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Title: Global variations in ecosystem-scale isohydricity

 [1];  [2]
  1. Department of Earth and Environmental Engineering, Columbia University, New York NY 10027 USA, Department of Earth System Science, Stanford University, Stanford CA 94305 USA
  2. Department of Earth and Environmental Engineering, Columbia University, New York NY 10027 USA, Earth Institute, Columbia University, New York NY 10027 USA
Publication Date:
Sponsoring Org.:
OSTI Identifier:
Grant/Contract Number:
SC0011094; SC0014203
Resource Type:
Journal Article: Publisher's Accepted Manuscript
Journal Name:
Global Change Biology
Additional Journal Information:
Journal Volume: 23; Journal Issue: 2; Related Information: CHORUS Timestamp: 2017-10-20 16:10:15; Journal ID: ISSN 1354-1013
Country of Publication:
United Kingdom

Citation Formats

Konings, Alexandra G., and Gentine, Pierre. Global variations in ecosystem-scale isohydricity. United Kingdom: N. p., 2016. Web. doi:10.1111/gcb.13389.
Konings, Alexandra G., & Gentine, Pierre. Global variations in ecosystem-scale isohydricity. United Kingdom. doi:10.1111/gcb.13389.
Konings, Alexandra G., and Gentine, Pierre. 2016. "Global variations in ecosystem-scale isohydricity". United Kingdom. doi:10.1111/gcb.13389.
title = {Global variations in ecosystem-scale isohydricity},
author = {Konings, Alexandra G. and Gentine, Pierre},
abstractNote = {},
doi = {10.1111/gcb.13389},
journal = {Global Change Biology},
number = 2,
volume = 23,
place = {United Kingdom},
year = 2016,
month = 7

Journal Article:
Free Publicly Available Full Text
Publisher's Version of Record at 10.1111/gcb.13389

Citation Metrics:
Cited by: 4works
Citation information provided by
Web of Science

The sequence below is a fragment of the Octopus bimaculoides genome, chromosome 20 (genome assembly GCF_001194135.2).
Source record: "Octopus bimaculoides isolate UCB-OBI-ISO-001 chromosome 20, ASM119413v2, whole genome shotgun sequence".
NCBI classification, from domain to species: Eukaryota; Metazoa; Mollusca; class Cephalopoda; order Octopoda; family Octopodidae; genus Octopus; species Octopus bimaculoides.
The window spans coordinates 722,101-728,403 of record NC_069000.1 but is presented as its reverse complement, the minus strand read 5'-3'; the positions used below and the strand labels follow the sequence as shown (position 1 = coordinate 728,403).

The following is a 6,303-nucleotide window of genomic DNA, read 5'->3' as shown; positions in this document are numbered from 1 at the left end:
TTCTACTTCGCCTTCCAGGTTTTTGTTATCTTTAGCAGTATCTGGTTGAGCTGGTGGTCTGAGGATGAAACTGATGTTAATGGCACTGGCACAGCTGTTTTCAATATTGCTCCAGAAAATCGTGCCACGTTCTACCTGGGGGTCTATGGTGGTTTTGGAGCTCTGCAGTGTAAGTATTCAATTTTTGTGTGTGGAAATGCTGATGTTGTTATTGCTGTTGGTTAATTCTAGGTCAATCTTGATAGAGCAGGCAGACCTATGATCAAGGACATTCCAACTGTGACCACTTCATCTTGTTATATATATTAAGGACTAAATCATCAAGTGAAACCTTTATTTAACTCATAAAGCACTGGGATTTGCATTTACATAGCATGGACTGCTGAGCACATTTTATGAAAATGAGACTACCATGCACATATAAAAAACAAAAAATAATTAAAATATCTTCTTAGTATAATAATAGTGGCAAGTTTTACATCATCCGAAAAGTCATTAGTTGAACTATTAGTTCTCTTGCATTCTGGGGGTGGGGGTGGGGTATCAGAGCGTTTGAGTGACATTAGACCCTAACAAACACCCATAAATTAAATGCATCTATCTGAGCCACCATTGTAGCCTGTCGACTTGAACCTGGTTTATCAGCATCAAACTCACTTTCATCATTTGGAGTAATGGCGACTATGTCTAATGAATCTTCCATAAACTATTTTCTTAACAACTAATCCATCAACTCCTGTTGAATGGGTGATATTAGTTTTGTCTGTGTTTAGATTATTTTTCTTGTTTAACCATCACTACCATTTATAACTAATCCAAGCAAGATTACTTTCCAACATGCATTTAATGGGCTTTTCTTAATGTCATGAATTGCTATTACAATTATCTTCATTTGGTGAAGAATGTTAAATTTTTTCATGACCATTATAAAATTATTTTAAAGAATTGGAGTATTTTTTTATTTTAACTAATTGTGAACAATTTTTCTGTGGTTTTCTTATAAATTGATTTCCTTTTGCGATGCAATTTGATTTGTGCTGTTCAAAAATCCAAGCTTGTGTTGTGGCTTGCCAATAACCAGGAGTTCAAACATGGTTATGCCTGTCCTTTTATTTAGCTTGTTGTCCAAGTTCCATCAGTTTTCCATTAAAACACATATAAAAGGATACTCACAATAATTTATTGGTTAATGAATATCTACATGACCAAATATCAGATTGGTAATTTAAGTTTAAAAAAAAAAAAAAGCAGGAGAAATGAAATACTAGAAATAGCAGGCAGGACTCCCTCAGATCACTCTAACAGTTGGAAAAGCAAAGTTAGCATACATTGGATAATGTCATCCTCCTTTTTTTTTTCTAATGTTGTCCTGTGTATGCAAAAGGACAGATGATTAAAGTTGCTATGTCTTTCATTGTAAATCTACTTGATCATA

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  • This paper presents the results of a project designed to integrate biogeographical and biogeochemical models of terrestrial ecosystem response to climatic change caused by increased emissions of greenhouse gases. Three biogeographical and three biogeochemical models were first compared independently of one another. Simulations were performed for the conterminous United States under conditions of current atmospheric carbon dioxide (CO{sub 2}) and climate, and doubled CO{sub 2} and various climates. For contemporary conditions, the biogeography models appropriately simulated the geographic distribution of major vegetation types and forest area. The results of biogeochemistry models were similar for net primary production and total carbonmore » storage under conditions of current climate. Variable model estimates resulted for input conditions of doubled CO{sub 2} due to differing model sensitivities to temperature and CO{sub 2}. When the biogeochemistry models were run in conjunction with the biogeographical models, variable results were also produced. The variability of model results indicates that ecosystem properties, particularly distribution of major vegetation types, primary productivity, and carbon storage, may be extremely sensitive to the magnitude of climatic change predicted by some models. However, the variation between models in magnitude and direction of change is considerable. Four broad areas of research are identified as deserving immediate attention: modularization of models, reduction of uncertainties regarding key processes, validation of models, and development of models of transient ecological responses. 89 refs., 6 figs., 10 tabs.« less